After a few months as a trainee, I jumped in at the deep end to take responsibility for Resato’s hydrogen filling station sales in the German market.
What kind of technical expertise is relevant for hydrogen mobility?
Taking Resato as an example, we are building on our foundation in high pressure. In fact, the hydrogen gas compressor that we use is a hydraulic driven piston compressor. I must admit that when I first joined the team, 700 bar was just a number to me. I had no idea of the complexity that is involved in compressing the gas to that pressure or how challenging it is to create seals that can contain the hydrogen effectively. However, the technical team have really done a great job helping me climb the learning curve.
But with regard to pressure, consider this – our experience goes up to 14,000 bar. Let’s try and put that into the context of hydrogen fuelling. Imagine standing on the ground looking up at the 700m tall Burj Khalifa tower in Dubai: it would seem like a long way up. But, from a Jumbo Jet flying at 14,000m the view looking down to the top of the skyscraper 13,300m below makes it disappear into a small dot on the landscape.
In this context, ‘high pressure’ is quite relative and we know that we have the right safety mindset and technical expertise to handle the pressure.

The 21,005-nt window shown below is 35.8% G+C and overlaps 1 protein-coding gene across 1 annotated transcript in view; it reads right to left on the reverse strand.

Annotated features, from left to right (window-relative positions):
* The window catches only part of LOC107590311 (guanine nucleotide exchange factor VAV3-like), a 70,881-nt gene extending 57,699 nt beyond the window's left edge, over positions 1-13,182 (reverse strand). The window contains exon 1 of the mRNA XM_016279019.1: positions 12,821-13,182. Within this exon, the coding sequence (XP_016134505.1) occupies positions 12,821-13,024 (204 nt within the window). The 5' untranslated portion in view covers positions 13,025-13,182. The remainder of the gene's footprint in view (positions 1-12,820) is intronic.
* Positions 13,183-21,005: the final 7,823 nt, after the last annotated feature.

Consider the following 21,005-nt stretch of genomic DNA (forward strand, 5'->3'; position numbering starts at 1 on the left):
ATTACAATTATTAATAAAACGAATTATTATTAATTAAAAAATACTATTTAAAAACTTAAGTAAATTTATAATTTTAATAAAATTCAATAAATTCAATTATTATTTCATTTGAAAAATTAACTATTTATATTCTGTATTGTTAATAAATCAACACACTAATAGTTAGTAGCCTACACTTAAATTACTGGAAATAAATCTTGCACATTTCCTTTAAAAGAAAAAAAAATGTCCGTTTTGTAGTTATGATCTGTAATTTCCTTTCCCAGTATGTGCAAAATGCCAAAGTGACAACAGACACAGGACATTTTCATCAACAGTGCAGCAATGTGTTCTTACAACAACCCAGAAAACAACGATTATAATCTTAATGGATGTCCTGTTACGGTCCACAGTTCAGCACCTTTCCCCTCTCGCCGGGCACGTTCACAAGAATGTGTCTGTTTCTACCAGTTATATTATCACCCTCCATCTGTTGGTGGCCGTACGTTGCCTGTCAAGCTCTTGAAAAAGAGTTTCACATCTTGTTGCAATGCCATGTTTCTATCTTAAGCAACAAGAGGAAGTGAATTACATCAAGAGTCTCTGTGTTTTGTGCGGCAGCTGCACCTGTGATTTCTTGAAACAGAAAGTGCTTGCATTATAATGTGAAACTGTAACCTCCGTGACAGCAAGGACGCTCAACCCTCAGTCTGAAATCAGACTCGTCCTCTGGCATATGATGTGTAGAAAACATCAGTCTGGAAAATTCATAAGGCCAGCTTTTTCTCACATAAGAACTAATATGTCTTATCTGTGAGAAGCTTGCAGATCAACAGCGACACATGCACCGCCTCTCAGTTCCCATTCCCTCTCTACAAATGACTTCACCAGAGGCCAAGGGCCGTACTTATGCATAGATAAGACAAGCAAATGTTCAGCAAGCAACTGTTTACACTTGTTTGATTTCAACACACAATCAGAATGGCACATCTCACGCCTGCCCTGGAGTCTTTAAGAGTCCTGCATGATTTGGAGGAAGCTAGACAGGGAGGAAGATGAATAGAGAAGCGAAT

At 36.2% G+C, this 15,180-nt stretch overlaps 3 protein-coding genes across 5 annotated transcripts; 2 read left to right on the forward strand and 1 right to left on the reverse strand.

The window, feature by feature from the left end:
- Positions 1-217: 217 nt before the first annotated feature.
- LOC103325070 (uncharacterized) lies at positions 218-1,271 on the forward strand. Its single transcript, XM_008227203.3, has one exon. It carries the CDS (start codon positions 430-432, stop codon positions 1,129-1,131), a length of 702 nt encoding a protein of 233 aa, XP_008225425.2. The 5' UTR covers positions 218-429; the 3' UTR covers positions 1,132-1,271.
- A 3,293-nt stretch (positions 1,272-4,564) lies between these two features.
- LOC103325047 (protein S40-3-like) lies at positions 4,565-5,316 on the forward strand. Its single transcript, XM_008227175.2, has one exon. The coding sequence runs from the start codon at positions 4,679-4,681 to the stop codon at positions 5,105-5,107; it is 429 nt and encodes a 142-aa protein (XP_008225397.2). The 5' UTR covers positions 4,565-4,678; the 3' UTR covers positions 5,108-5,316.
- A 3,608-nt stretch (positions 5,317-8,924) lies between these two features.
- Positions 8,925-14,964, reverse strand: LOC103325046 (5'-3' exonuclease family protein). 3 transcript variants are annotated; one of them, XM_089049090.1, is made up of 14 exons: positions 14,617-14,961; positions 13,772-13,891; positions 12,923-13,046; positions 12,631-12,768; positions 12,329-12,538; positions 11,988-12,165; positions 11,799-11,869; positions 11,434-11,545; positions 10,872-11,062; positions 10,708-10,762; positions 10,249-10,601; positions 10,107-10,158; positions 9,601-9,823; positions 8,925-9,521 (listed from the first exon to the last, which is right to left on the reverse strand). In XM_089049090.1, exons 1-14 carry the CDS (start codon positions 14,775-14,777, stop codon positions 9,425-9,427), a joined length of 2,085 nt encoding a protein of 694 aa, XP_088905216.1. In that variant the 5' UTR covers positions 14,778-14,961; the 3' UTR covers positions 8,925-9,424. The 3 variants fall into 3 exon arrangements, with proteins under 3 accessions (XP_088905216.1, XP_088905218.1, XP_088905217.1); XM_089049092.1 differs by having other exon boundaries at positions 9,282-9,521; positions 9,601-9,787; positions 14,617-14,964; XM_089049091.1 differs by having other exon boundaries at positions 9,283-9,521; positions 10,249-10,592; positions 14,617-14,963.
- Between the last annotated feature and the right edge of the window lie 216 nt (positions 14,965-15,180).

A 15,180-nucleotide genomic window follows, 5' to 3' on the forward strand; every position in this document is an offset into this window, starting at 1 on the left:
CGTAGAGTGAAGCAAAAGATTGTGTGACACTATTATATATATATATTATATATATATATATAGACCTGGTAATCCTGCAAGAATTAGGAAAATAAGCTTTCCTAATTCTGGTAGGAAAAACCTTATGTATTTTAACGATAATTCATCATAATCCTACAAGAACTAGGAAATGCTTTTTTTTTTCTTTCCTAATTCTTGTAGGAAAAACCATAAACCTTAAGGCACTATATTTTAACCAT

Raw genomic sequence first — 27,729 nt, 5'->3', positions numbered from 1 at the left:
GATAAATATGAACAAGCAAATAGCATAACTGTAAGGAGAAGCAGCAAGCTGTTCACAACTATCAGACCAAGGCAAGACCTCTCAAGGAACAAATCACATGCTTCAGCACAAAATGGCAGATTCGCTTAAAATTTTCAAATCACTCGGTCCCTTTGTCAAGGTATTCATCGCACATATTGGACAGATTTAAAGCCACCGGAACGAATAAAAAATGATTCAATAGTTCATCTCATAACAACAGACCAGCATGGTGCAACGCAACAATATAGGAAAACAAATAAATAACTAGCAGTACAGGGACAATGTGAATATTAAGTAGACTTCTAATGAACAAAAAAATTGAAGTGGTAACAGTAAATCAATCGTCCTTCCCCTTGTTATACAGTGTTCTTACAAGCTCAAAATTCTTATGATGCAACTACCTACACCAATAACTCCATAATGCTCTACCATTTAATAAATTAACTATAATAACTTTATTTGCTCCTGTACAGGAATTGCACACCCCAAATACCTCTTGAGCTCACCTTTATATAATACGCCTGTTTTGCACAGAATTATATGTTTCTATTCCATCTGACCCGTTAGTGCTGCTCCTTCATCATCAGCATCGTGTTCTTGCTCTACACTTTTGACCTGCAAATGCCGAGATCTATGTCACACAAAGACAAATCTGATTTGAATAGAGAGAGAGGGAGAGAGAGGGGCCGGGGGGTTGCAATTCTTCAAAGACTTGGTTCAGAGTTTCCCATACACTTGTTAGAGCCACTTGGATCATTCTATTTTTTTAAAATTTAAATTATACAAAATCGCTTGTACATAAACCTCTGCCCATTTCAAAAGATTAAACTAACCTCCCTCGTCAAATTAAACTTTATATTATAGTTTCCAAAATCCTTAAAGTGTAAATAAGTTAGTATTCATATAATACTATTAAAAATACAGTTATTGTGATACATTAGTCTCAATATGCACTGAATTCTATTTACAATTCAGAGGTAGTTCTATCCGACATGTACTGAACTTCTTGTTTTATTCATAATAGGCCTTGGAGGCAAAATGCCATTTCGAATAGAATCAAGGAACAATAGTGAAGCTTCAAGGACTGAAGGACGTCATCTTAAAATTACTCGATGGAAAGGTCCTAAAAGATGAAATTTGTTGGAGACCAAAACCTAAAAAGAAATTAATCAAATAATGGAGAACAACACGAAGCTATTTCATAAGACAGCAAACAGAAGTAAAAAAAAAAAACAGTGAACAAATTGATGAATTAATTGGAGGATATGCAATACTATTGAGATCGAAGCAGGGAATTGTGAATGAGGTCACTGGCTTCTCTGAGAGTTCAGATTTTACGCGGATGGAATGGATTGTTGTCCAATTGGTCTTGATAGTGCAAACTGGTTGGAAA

Thanks for that visual analogy. What else can you leverage into hydrogen fuelling systems from Resato’s pool of experience?
Our waterjet cutting machines operate 24/7. That means that we have mastered reliable design and production and we have plenty of experience of their maintenance and servicing requirements. We like to get in to service the machines before anything goes wrong and we have learned what the optimal replacement cycles are for the seals and other essential parts. Clearly hydrogen filling stations are not waterjet cutting machines, but they also need to operate over extended periods with tip-top reliability and safety.
As another example, we are developing digital solutions for remote monitoring and diagnostics of our waterjet cutting machines. The software and services here will replicate well in the hydrogen fuelling stations. Also, we conduct high pressure testing using gases up to 3,000 bar. So, many of our technologies, business processes and mindsets are transferrable from one case to the other.
You’ve made progress in the Netherlands, so what about Germany – have you made inroads there?